News Research

April 23, 2019 at 6:28 pm

Saving the World, One Turtle at a Time

Willem Roosenburg, portrait, holding a tortoise

Dr. Willem Roosenburg

Roosenburg Co-Edits ‘Ecology and Conservation of the Diamond-Backed Terrapin’

By Kelly Shockley ’19

Dr. Willem Roosenburg, Professor of Biological Sciences co-edited and co-authored several chapters in a recently published book titled Ecology and Conservation of the Diamond-Backed Terrapin (Johns Hopkins University Press).

Book cover for Ecology and Conservation of the Diamond-Backed Terrapin, including turtle photoHis co-editor was Victor S. Kennedy. In 19 well-written chapters, the book details current understanding of terrapin biology, physiology, behavior, and conservation efforts.

Roosenburg started working on the conservation and ecology of terrapin turtles in 1984. The book also details much of the terrapin conservation work that Roosenburg has accomplished on a portion of Poplar Island in Chesapeake Bay since 2012. Poplar Island is an island restoration project managed by the U.S. Army Corps of Engineers and provides a unique living laboratory to study the reintroduction and ecology of the terrapins. Roosenburg is also Director of the Ohio Center for Ecology and Evolutionary Studies.

Fighting Fisheries, Engineering Crab Pot Solution

As a lover of biology, Roosenburg was fascinated by nature from a young age. In his sophomore year of college at the University of Rhode Island, he met an adviser who helped to reinstill the inspiration that he obtained as a child. He then went on to do work in Costa Rica for three years and helped to run a sea turtle nesting station. Upon completing this work, he came to Ohio University where he was inspired to continue to work with terrapin turtles.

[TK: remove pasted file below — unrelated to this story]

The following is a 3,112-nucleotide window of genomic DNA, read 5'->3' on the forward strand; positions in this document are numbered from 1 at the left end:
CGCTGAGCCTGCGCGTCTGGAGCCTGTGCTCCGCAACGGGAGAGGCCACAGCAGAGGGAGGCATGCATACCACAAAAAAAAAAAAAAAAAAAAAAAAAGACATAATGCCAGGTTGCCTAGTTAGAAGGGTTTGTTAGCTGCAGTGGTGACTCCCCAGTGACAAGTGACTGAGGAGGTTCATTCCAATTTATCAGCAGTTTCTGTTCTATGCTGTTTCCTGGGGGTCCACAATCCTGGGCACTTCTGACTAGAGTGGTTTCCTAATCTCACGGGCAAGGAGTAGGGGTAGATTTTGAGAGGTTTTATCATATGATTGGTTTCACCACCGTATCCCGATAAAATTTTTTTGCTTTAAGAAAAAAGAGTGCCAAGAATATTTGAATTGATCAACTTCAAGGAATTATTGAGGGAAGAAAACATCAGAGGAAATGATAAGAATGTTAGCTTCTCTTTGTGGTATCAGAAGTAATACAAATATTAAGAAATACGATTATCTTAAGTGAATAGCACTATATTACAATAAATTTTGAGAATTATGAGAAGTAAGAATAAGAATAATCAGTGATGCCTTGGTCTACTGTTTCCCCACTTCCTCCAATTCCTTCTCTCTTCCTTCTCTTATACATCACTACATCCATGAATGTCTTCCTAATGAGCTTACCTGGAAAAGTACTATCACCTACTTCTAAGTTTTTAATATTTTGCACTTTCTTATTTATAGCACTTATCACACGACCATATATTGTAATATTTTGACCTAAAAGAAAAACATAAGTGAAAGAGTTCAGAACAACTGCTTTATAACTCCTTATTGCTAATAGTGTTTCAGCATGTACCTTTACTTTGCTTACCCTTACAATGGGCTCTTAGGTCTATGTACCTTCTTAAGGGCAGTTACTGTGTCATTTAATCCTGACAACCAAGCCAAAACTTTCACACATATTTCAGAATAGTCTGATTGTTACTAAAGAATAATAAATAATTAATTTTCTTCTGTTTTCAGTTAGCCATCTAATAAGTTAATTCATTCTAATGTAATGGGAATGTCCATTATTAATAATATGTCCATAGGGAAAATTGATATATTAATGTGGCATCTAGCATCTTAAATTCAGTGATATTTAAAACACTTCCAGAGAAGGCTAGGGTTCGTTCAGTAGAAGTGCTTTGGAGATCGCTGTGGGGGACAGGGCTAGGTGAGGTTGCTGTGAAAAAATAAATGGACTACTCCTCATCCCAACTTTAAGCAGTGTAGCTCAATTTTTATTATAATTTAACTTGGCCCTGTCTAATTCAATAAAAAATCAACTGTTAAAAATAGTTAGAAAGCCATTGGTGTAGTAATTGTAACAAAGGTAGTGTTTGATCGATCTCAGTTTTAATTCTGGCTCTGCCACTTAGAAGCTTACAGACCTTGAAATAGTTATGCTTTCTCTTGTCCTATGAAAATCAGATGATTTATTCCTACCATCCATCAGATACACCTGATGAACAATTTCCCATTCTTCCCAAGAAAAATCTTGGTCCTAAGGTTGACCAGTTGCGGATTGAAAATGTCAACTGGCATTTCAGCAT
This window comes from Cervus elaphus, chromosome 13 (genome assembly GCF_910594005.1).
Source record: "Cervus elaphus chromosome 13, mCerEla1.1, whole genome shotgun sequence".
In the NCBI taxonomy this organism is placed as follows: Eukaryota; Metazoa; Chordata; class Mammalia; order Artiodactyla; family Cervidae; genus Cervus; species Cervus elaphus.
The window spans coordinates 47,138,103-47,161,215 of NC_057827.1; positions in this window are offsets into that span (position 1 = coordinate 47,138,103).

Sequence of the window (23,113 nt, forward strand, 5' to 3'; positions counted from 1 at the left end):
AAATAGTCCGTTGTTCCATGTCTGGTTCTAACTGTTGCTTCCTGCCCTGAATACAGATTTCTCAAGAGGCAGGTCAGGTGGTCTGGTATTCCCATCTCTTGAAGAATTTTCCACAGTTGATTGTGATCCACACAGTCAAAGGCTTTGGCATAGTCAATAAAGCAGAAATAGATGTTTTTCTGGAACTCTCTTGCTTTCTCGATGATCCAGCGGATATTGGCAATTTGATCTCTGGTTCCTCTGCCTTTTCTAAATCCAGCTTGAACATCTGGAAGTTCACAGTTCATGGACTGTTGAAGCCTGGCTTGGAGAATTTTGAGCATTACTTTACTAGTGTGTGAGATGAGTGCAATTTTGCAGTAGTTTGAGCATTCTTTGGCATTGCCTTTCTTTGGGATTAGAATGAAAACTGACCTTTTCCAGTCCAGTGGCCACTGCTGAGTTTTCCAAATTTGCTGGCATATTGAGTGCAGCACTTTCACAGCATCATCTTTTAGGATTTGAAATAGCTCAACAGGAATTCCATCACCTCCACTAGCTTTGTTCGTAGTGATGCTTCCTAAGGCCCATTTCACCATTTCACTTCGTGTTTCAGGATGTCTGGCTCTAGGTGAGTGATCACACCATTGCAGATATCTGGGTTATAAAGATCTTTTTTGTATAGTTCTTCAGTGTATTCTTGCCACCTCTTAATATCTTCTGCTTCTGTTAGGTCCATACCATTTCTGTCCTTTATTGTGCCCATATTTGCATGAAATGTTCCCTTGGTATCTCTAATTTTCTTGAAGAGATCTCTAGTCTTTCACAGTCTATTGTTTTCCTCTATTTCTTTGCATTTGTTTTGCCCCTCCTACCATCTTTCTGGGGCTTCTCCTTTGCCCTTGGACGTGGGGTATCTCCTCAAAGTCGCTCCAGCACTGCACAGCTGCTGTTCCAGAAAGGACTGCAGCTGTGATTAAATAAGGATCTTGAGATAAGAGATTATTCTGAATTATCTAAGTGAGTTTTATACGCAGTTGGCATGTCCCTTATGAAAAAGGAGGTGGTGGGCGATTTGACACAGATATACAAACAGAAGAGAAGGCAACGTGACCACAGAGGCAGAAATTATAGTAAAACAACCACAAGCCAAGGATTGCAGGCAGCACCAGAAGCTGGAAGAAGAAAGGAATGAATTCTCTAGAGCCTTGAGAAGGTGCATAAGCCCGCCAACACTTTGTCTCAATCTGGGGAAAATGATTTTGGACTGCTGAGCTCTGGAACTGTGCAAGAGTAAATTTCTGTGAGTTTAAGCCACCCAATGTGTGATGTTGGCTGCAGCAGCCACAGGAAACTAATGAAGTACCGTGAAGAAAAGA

Dr. Roosenburg is flanked by Biological Sciences students that work with him studying the Terrapins in Chesapeake Bay during the summer months.

Dr. Roosenburg is flanked by Biological Sciences students that work with him studying the Terrapins in Chesapeake Bay during the summer months.

When describing the background of the terrapin, Rooseburg notes, “It has a very unique history with regard to most species of turtles in that in the late 19th to early 20th century it was considered a culinary delicacy. One of the consequences of this was that most of the populations within its range became pretty much decimated.”

When he started working on terrapins in 1987, there were several hundred found in a day. This gave him cause to work on his study further. In the early 2000s, the export of turtles from the United States to markets in the far east started putting new pressures on many new species of turtles, including the terrapin. Roosenburg, along with others, established an initiative to protect the species. He works to conserve these turtles to the best of his ability at multiple field sites, including the one he owns in Maryland.

“To this day, we have managed to close the fishery on terrapins in every state except for Louisiana,” he notes.

Terrapin photo by Willem Roosenburg in Maryland

Terrapin photo by Willem Roosenburg in Maryland

However, there is still a lot of work to do in order to revive the species. Roosenburg works rigorously to minimize harm on the terrapins.

“Probably the biggest challenge for the species is that they also get caught as bycatch in commercial fishing gears,” he notes. When Terrapins get caught in crab pots, which are used to catch the popular blue crabs on the East Coast, they drown. “We are fairly confident that the leading source of mortality for turtles currently is getting caught in the crab pots.” Roosenburg’s work includes designing and testing a “bycatch reduction device,” shown below, which prevents turtles from getting into the crab pots.

Roosenburg designed a device to keep terrapins from getting caught in crab pots.

Roosenburg designed a device to keep terrapins from getting caught in crab pots.

As one of the first researchers to rigorously test the device, he was able to demonstrate that if you put it in your crab pots, you can reduce the catch of turtles by 80 percent.

“My final goal is that we end up with a federal regulation that requires the use of these in crab pots…. In my opinion, crab pots are the number one threat to the species at this point,” he says.

Roosenburg  plans to continue his work with fellow researchers and students at Ohio University.

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